Presentation on theme: "The Flat Horizon Problem Mike Treder, Executive Director Center for Responsible Nanotechnology nanotechnology on an upward slope."— Presentation transcript:
The Flat Horizon Problem Mike Treder, Executive Director Center for Responsible Nanotechnology nanotechnology on an upward slope
Stand by the ocean, looking out. It is rare in nature to find a truly flat line, but that’s what the horizon appears to be.
Of course, the horizon is not a flat line. It curves, but gradually, and it isn’t easy for us to detect the curve. In truth, it’s not a line at all, because the earth has no edge.
We can understand, though, why many premodern societies believed the earth to be flat, with an edge somewhere. After all, that’s how it looks.
Now, stand in the present, looking toward the future. Does it look pretty much like today, except more modern? In reality, the future holds many changes: some transformative, some beneficial, and some dangerous.
The most disruptive future changes may occur as a result of molecular manufacturing, an advanced form of nanotechnology.
But if the future really will be so different from today, why doesn’t it look that way from here?
The Intuitive Linear View Time Change The problem is human perspective, what Ray Kurzweil calls the “ Intuitive Linear View.” When we see something that looks like a straight line, we naturally assume that it is. Although change occurs around us every day, unless we look closely we may not notice it. So, we logically think that last week, last month, and last year were like today, and that next year and a few years after that won’t be much different either.
Now, stand on the rails of a roller coaster, just before the climb up the highest hill (in your imagination only!).
Ant Crouch down low, until your eye is even with the track. Get an ant’s eye view…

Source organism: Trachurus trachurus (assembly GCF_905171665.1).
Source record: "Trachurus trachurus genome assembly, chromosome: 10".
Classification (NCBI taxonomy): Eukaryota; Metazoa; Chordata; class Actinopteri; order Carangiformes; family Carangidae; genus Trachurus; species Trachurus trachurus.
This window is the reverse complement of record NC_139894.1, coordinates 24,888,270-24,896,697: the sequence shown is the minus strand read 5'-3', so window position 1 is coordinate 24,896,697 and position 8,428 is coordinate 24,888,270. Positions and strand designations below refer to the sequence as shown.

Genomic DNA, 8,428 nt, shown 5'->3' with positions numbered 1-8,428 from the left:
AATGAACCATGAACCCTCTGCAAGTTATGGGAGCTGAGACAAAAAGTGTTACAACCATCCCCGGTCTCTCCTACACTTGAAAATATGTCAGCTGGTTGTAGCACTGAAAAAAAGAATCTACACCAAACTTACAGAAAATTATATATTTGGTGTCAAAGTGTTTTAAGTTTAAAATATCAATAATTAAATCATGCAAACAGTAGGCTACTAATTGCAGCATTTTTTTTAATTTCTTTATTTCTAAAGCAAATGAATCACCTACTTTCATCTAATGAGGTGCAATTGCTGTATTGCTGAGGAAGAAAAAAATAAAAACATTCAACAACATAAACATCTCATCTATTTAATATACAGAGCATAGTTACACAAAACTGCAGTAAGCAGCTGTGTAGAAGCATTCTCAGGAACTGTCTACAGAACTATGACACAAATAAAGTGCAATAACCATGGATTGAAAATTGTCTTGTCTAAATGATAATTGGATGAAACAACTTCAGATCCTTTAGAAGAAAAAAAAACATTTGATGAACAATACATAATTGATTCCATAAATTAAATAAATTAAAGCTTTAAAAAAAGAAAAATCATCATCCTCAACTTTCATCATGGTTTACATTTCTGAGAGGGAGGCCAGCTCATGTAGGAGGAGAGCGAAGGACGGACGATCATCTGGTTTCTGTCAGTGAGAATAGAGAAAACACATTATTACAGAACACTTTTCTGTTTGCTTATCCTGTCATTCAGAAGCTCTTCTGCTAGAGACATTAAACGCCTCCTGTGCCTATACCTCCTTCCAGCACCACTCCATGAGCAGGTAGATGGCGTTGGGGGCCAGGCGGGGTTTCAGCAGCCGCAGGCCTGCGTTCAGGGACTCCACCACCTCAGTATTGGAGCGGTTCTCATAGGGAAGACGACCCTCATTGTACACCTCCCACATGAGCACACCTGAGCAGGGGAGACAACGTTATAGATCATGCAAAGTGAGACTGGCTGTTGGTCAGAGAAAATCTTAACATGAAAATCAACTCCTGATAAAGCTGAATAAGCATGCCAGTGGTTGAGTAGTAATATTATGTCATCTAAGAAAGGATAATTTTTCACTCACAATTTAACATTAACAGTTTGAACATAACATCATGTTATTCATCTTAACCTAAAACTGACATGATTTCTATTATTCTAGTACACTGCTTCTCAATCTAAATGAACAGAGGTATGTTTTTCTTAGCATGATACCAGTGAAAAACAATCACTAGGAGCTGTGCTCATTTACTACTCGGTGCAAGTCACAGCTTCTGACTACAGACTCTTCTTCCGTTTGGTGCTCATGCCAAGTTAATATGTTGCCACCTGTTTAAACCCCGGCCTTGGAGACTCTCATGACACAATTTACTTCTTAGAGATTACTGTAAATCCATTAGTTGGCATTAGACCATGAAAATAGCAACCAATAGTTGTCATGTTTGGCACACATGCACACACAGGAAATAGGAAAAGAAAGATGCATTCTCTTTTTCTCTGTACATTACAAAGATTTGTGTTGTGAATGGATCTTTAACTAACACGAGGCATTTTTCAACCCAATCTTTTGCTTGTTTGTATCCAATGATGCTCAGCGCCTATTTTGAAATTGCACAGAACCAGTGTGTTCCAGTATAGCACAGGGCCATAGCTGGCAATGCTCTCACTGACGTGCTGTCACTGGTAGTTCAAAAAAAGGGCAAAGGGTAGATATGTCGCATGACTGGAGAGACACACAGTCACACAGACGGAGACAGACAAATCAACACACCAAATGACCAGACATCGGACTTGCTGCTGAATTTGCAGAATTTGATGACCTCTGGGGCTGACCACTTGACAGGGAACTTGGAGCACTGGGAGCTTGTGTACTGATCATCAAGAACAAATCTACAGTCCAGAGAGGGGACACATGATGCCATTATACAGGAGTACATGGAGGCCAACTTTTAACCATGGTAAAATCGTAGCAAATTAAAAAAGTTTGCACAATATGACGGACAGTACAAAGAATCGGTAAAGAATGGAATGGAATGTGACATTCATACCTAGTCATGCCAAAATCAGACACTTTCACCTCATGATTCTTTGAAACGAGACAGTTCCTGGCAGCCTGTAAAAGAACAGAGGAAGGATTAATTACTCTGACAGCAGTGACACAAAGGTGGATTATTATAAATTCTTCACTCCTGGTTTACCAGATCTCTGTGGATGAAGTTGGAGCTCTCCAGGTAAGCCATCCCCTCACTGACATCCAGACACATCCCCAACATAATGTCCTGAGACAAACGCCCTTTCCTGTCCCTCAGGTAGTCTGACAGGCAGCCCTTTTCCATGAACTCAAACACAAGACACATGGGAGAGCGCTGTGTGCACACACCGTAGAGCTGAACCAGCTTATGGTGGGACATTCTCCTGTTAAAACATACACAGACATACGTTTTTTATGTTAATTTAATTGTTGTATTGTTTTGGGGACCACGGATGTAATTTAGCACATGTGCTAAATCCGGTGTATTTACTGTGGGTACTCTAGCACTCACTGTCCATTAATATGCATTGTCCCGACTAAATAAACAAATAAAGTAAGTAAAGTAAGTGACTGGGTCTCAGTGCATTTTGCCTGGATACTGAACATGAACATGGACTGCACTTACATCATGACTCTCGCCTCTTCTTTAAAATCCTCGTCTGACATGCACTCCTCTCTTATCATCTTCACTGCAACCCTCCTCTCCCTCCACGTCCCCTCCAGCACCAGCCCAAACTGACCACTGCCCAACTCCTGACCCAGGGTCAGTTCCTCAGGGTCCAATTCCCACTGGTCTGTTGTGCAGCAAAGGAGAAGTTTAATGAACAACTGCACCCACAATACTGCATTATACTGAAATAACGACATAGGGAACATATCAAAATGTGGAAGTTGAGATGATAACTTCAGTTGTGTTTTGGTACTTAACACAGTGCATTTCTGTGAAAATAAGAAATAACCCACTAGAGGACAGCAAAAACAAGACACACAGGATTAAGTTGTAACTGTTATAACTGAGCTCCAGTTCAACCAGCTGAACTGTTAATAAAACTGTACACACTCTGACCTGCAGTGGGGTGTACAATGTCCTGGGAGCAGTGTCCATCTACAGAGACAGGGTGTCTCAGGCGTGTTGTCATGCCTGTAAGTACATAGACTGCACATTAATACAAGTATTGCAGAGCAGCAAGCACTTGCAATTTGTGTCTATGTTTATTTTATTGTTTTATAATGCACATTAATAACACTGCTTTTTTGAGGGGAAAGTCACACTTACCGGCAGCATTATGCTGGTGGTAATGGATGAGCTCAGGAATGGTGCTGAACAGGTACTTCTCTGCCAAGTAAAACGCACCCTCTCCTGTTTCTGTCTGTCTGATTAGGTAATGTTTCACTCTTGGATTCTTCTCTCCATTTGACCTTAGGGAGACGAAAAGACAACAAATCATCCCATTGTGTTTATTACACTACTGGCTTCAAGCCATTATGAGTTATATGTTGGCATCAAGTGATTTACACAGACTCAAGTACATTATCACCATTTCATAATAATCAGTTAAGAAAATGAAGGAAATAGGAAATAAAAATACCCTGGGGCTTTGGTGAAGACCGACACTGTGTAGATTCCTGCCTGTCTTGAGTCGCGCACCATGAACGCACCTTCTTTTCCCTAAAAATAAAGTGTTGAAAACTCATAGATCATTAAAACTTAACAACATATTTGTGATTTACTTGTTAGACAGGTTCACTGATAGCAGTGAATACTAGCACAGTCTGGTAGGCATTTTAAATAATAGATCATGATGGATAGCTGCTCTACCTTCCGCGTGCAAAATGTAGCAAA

To an ant, the track looks totally flat, like it goes on flat forever. The ant can’t see far enough. In reality, the track gradually curves upwards.
Standing up, you, the human, can see the slope ahead and the smooth incline of the track.
Walk up the track toward the big hill. The further you go, the steeper the curve becomes. If you look back, it’s clear how high you have ascended. But crouch down for the ant’s eye view again, and what do you see?
The ant sees more flat track, whether looking forward or back.
Leave the roller coaster now and come back to reality. Stand up really tall, peer back into history, and imagine how things seemed from the Intuitive Linear View…
1885: No such thing as automobiles or airplanes.
Graphic Rendition of a Desktop Nanofactory Courtesy of John Burch, Lizard Fire Studios 2005: No such thing as molecular manufacturing.
Current socio-political conditions and structures will last forever. 2005:
The idea that nothing really changes… It’s simple to see how wrong this is, but it’s easy to slip into.
As for nanotechnology’s transformative and disruptive impacts, we’re on the roller coaster heading toward the big climb. Progress is occurring every day, taking us closer, even if we don’t notice the gradual incline. Soon, however, the curve will sharpen and take us rapidly into a future for which we may not be prepared.
The Coming Nanotechnology Revolution Not just new products — a new means of production Manufacturing systems that make more manufacturing systems — exponential proliferation Accelerated product improvement — cheap rapid prototyping Affects all industries— general-purpose technology Inexpensive raw materials, potentially negligible capital cost — economic discontinuity Portable, desktop-size factories — social disruption Impacts will cross borders — global transformation
Computers BIG STEPS in Economic, Social, and Political History Time Change Automobiles Railways Steam Engines
Time Change BIG STEPS in Economic, Social, and Political History